Time for the third installment of our look at how the Bond franchise portrays Americans.
So far, through the Connery and Moore eras, we've basically been a bunch of slack-jawed yokels. Not only have we been completely unable to protect ourselves from various espionage threats, but we've been dependent on the British to bail us out. Not to mention, American is crime-ridden, occupied by a bunch of racist rednecks, and we can't drive worth a damn.
So let's take a glance at how the Dalton/Brosnan dynasties dealt with the good old U.S. of A., shall we? Ratings, as always, are on the Cletus scale:
The Living Daylights: Not a lot of American involvement here, with the exception of the villain, "General" Brad Whitaker. He's a greedy braggart, an oaf with pretensions. I suppose, if you wanted to. you could read General Pushkin's denunciation of him as a preening wannabe who's over his head as a stab at Americans in general. Probably not, though.
When Whitaker and Koskov want Pushkin assassinated, they don't go to the Americans, but rather MI-6. Does this mean they feel A) The British are better at this type of thing, or B) The British are more gullible?
Oh, Felix and the Leiterettes show up, but they don't have any impact whatsoever.
Score: Just one Cletus.
Licence To Kill: Ouch. Not only are Americans completely unable to tame the drug problem; they can't even trust any of their own people. Sanchez's standing $2 million dollar bribe converts Killifer easily enough. And all of Sanchez's top cronies are Americans: Heller, Truman-Lodge, Krest, Professor Joe. So apparently, offer enough cash and you can get Americans to do most anything for you.
Even worse, of course, is the American refusal to try to go after Sanchez again, or to seek any retaliation for the maiming of Felix Leiter and the killing of his bride. You might rationalize that they were laying low until Pam could get the Stinger missiles from Heller, but it still looks pretty awful that no one from America could infiltrate Sanchez's organization while a rogue British agent (who admits that he's a rogue British agent!) just walks right in.
Oh, and those Stinger missiles--Sanchez got those from the contras, who probably got them from the U.S. Which means ultimately that America is providing Sanchez with the missiles to shoot down our own planes.
Drug lords walk away from custody in broad daylight!! DEA agents murdered with impunity!! U.S.-made weapons falling into terrorist hands!! America really does suck! Five Cletus'!
Goldeneye: Not too much American involvement here, as Jack Wade is annoying but not particularly incompetent.
However, having the Russkies able to build such a huge complex in Cuba completely undetected earns a definite demerit for America, especially after hearing Wade boast that it could never happen.
Tomorrow Never Dies: Nothing to see here, right? Just a war between Britain and China caused by a British media mogul, right?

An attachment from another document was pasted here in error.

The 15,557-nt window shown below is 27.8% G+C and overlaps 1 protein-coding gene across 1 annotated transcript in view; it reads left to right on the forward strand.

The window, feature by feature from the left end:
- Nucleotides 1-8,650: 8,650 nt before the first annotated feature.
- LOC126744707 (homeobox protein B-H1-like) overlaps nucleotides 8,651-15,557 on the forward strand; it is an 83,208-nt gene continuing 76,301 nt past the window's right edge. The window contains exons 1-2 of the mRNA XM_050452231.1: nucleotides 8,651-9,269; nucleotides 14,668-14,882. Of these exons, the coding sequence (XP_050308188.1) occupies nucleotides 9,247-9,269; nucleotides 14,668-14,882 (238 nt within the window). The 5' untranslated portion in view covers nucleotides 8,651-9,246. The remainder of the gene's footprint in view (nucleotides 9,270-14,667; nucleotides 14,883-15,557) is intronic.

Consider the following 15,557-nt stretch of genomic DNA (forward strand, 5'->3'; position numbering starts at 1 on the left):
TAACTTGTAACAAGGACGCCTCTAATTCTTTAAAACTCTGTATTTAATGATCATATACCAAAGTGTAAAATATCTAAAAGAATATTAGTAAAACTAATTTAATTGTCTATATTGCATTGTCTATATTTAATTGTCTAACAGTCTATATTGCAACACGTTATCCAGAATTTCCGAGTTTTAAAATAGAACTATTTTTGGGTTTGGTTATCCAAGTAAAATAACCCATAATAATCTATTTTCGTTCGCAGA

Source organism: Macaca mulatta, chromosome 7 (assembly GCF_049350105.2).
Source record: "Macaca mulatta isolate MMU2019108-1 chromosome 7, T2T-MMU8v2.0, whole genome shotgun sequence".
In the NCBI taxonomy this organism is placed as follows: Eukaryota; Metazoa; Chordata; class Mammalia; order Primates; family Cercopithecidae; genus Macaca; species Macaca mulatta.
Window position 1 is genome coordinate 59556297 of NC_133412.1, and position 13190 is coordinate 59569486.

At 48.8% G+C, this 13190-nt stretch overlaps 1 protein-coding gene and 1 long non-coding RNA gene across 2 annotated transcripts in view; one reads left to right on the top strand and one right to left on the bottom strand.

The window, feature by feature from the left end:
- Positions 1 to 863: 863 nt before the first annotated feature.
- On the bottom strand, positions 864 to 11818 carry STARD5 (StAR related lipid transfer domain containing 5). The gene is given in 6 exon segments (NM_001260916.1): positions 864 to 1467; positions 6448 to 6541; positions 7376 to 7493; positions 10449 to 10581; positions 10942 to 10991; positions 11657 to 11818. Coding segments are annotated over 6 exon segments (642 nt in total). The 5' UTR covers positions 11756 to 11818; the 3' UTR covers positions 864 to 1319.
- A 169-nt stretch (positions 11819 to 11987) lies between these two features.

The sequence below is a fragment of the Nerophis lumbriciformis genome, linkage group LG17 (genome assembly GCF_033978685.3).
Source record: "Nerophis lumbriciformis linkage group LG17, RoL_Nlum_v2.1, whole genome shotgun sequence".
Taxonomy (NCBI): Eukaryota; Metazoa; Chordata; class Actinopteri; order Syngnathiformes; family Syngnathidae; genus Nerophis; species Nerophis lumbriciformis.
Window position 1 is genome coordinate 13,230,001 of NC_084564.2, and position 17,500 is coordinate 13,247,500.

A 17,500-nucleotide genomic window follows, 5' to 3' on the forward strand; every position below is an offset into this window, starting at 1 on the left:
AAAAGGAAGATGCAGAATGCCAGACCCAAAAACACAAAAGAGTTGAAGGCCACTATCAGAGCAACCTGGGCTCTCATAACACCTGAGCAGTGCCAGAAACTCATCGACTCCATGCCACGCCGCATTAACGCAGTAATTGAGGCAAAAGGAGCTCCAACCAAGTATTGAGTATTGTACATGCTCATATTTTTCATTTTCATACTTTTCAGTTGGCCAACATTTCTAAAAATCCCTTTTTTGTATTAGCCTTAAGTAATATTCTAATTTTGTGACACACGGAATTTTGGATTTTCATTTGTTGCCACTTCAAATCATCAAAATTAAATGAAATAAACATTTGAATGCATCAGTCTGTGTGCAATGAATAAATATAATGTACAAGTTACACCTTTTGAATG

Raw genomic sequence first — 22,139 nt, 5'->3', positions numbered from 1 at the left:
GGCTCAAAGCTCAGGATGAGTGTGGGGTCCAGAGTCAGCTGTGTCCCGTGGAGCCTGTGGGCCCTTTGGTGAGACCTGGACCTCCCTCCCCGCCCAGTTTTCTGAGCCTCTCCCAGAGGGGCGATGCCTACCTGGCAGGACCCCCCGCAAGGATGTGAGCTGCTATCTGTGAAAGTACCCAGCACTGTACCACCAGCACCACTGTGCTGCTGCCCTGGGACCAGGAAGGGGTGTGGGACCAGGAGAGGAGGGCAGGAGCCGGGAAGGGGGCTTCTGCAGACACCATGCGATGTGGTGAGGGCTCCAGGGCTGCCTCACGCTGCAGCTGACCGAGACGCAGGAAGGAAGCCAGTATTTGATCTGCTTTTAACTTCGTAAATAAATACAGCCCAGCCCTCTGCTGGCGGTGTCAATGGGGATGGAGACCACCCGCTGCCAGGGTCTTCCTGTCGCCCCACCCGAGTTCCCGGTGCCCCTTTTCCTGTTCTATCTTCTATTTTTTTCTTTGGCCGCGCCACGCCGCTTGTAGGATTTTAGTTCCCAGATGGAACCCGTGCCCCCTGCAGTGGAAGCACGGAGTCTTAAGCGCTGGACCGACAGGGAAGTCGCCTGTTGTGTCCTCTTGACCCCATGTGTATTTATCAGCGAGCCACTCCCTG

Well, two important America-related items to note. First, the U.S. somehow lost the all-important GPS encoder to begin with...we're never given explanation how it was "lost," but seeing the damage it can cause, that's a pretty dang huge security breach. Plus, someone can transmit bootleg signals over the GPS frequencies, and the U.S. can't detect it while Britain can?!?
Secondly, when they discover that Bond's drop zone is going to be in Vietnamese waters, Wade, Dr. Greenwalt and the marines practically poop their pants like frightened babies at the prospect of a diplomatic incident with Vietnam. Note to British screenwriters: no, we don't go around cowering in terror over the prospect of a dustup there, especially CIA and military people.
The World Is Not Enough has no American involvement whatsoever, except for Dr. Christmas Jones, and I'm more likely to blame Charlie Sheen for that than I am America in general. So let's skip ahead to
Die Another Day: Again, the American involvement is mainly peripheral. Jinx is pretty clearly the best American Bond girl ever (I'll let you decide if that's a left-handed compliment or not). And while the other American we meet, Damian Falco, is an arrogant, overconfident jerkwad, the British actually come off worse: they can't even do their own background checks on their agents, and the Queen will knight any old billionaire who mysteriously appeared out of nowhere a year ago and sells conflict diamonds.
Two Cletus'--it probably should be one, but I'll give it one extra because Damina Falco irks me so much.
Casino Royale (2006): What have we here? A movie that has the Americans pursuing their goal on their own at first, independently of the British? An America not too arrogant to realize that Bond is the best man to beat LeChiffre, even when England has cut him off? Willing to make a deal with Bond, and not try to just muscle their way in? Willing to play to their strengths ($$)?
I know it's just a couple of scenes with Felix Leiter, but CR06 might have the best, most realistic treatment of Americans of any of the Bond movies. Which should tell you something right there...
CR gets the coveted ZERO Cletus'!!!
One trend I've noticed is that, over the past couple of decades, is that American involvement has become much more peripheral in Bond movies....and their treatment of us somewhat better (relatively). In the early days, Eon films loved to tell us how inferior and bumbling Americans were. But later on, especially over the last 3rd of the series, the emphasis has been less on how much better MI-6 is at everything than the CIA (has Felix leiter even once had a gadget?!? Jinx?!?), and more on Bond versus his own bureaucracy...with American becoming less and less relevant. Is that progress?? I report, you decide...